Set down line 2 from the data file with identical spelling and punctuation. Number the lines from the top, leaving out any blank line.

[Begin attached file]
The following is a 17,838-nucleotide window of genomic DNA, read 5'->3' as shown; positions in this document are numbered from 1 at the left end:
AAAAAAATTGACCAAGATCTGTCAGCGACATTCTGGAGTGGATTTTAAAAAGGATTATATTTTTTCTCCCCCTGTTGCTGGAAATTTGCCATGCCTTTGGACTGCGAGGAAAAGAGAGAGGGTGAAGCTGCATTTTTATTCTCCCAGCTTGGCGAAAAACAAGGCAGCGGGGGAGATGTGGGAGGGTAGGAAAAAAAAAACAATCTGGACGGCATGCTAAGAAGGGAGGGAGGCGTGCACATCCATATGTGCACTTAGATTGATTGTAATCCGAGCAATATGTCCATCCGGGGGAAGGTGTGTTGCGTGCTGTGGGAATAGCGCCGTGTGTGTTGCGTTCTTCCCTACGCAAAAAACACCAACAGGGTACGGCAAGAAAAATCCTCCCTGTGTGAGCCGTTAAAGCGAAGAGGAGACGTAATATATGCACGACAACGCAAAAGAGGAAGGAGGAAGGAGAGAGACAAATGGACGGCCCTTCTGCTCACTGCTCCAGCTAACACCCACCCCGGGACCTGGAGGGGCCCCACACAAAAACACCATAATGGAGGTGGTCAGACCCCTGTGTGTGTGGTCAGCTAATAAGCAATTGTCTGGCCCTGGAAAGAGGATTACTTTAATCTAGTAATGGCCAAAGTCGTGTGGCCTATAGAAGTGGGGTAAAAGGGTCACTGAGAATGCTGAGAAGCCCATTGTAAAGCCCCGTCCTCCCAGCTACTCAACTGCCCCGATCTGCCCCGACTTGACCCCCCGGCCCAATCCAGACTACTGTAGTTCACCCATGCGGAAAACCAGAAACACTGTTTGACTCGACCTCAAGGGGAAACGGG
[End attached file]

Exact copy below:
AAAAAAATTGACCAAGATCTGTCAGCGACATTCTGGAGTGGATTTTAAAAAGGATTATATTTTTTCTCCCCCTGTTGCTGGAAATTTGCCATGCCTTTGGACTGCGAGGAAAAGAGAGAGGGTGAAGCTGCATTTTTATTCTCCCAGCTTGGCGAAAAACAAGGCAGCGGGGGAGATGTGGGAGGGTAGGAAAAAAAAAACAATCTGGACGGCATGCTAAGAAGGGAGGGAGGCGTGCACATCCATATGTGCACTTAGATTGATTGTAATCCGAGCAATATGTCCATCCGGGGGAAGGTGTGTTGCGTGCTGTGGGAATAGCGCCGTGTGTGTTGCGTTCTTCCCTACGCAAAAAACACCAACAGGGTACGGCAAGAAAAATCCTCCCTGTGTGAGCCGTTAAAGCGAAGAGGAGACGTAATATATGCACGACAACGCAAAAGAGGAAGGAGGAAGGAGAGAGACAAATGGACGGCCCTTCTGCTCACTGCTCCAGCTAACACCCACCCCGGGACCTGGAGGGGCCCCACACAAAAACACCATAATGGAGGTGGTCAGACCCCTGTGTGTGTGGTCAGCTAATAAGCAATTGTCTGGCCCTGGAAAGAGGATTACTTTAATCTAGTAATGGCCAAAGTCGTGTGGCCTATAGAAGTGGGGTAAAAGGGTCACTGAGAATGCTGAGAAGCCCATTGTAAAGCCCCGTCCTCCCAGCTACTCAACTGCCCCGATCTGCCCCGACTTGACCCCCCGGCCCAATCCAGACTACTGTAGTTCACCCATGCGGAAAACCAGAAACACTGTTTGACTCGACCTCAAGGGGAAACGGG